Let me explain. If you open up a file that's already been compressed as a JPEG, and then re-save it as JPEG again, you're compressing it a second time. So every time you open, do something and re-save, that lossiness gets accumulative and you're actually deriving a lower quality each time you do that. So that's why if you need to make a change or want to do some more retouching or move things around or whatever, you want to go back to the original layered Photoshop file, make those changes there, and then save out a JPEG from that original Photoshop file so that lossiness of the compression is only happening one time.

If you're shooting JPEG off your camera, of course, you want to make sure that you're shooting what the highest quality JPEG possible, so that at capture time, you're not losing too much information just from the very beginning. Okay. So when it comes time to save this file, let's say as a JPEG, these are layered Photoshop file and we're going to do a Save As, just like I was showing you earlier. So File > Save As, and from our File Format list, we'll choose JPEG. And typically, every file format you choose here, when you choose the file format, when you click Save, you're typically presented with a secondary dialog box for options for that specific file format.

So the options of interest on a JPEG, of course, are the Quality setting. The default is 5 or Medium. These word presets are just presets for a particular number. So if you typed in 10, it would automatically switch over to Maximum. If you take the slider all they way over to the right, the Maximum value is actually 12 not 10. And Maximum is typically the setting you would use if you wanted to archive your final corrected files, let's say as JPEG, so they take up less disk space, but they don't actually introduce noticeable defects when they do the compression.

Of course, when you're just trying to do a quick comp or do an email photo or whatever, throw it up on a Web Photo Gallery where you don't care about absolute highest quality, 5 is a good starting point. You can see as you lower the Quality setting, the file size is updating to let you know what that's going to look like. Just to kind of take it down a notch, if we take it all away to 0, I can see the Preview checkbox is turned on. And it may be tough to see our video, but you'll see if I look at the edges of the text here, it's getting all mangled and artifacty or pixelated, because JPEG is really compressing a lot of that information and throwing it away. Okay.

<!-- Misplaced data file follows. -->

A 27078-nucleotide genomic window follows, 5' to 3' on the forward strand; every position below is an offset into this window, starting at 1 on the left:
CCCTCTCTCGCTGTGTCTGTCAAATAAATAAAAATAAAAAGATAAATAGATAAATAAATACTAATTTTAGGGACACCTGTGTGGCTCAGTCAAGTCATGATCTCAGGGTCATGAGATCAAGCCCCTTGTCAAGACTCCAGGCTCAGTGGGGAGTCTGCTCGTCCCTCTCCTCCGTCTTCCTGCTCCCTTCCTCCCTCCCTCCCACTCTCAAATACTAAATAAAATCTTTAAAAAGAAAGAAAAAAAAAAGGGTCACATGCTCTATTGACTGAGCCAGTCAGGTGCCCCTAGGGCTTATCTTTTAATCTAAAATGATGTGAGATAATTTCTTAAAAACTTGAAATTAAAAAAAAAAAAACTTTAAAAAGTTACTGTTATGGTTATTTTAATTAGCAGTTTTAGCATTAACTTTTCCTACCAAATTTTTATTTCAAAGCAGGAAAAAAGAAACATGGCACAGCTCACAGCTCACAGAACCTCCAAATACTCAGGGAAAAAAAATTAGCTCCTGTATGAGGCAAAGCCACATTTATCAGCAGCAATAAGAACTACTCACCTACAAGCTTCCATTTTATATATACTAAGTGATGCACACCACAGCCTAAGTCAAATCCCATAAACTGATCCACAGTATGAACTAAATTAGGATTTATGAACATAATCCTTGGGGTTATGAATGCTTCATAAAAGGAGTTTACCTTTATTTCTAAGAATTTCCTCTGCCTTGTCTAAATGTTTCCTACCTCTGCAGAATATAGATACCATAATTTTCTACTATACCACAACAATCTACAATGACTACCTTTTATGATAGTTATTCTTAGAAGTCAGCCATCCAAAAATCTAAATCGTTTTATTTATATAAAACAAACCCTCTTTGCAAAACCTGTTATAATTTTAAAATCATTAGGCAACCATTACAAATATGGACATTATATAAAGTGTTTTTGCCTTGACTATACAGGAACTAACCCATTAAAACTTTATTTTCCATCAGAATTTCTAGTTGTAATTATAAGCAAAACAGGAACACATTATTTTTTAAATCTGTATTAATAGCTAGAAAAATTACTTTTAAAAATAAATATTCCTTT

So again for archival purposes, you would take it all way to Maximum, and that's fine. Hopefully again you're keeping the layered version around if you think you need to do further editing and if you need to save out another JPEG, you would do it from that layered Photoshop file. Okay, so I'm going to hit Cancel. Don't be surprised if you choose a file format from your original Save As dialog box and yet another dialog box comes up. It's typically because there are additional options that you may want to choose from. The next file format that's really common for a web graphic at least is the GIF file format or a GIF depends on what side of the country you're from I guess.

And this is also a lossy file format, but from a different perspective. The loss happens before you actually save the file out. In order to save a GIF, it has to be converted into what's called an 8-bit graphic. All that really means is the graphic that can only have up to 256 colors or less. It's typically not ideal or used for photographs. It's more used for graphics, web graphics. Areas of solid color, things like buttons, or logos, or labels or things that you might identify as areas of solid color or high-contrast edges on a website.

So banners and backgrounds and things like that. So typically what happens when you actually want to save a file as a GIF, you convert it to an 8-bit graphic first. I'm not going to get into that in this video here, we'll cover that later. But typically you're reducing the thousands of colors that might be available on a particular image and telling it to only use a certain set of colors to represent the overall image. So the file size is typically very small, because there's just not a lot of color information in it. So those are two file formats most used for the web: JPEG and GIF. There is a third file format that is used for web graphics, but also just interactive content and that's the PNG file format or PNG.

It's great for working with Flash. It's also a file format that you might use when you're doing presentations like working with Keynote on Apple, Macintosh's or PowerPoint. And the reason why is that PNG is one of the few file formats that actually supports real nice quality transparency. So, GIFs can be transparent, but only one level of transparency, meaning a color can be chosen to be turned invisible or transparent, but it's only one color. So you get a very hard edge, a pixelated edge. PNG supports true Alpha Channels or masks with 256 levels of opacity between 100% and 0 opacity.

So a nice soft drop shadow that you can actually see through the soft edges, right? The PNG file format is something that supports that or if you mask an image out to a transparent background. If you save a file like that, as a JPEG, then all those transparent areas will get converted to solid white, opaque white pixels. And that's typically not what you're going to want if you're trying to overlay these files on top of each other and see through around their edges. So the PNG file format is great for again PowerPoint, Keynote and working with Flash and creative interactive content. A couple of file formats to talk about for printing that are common that you might run into.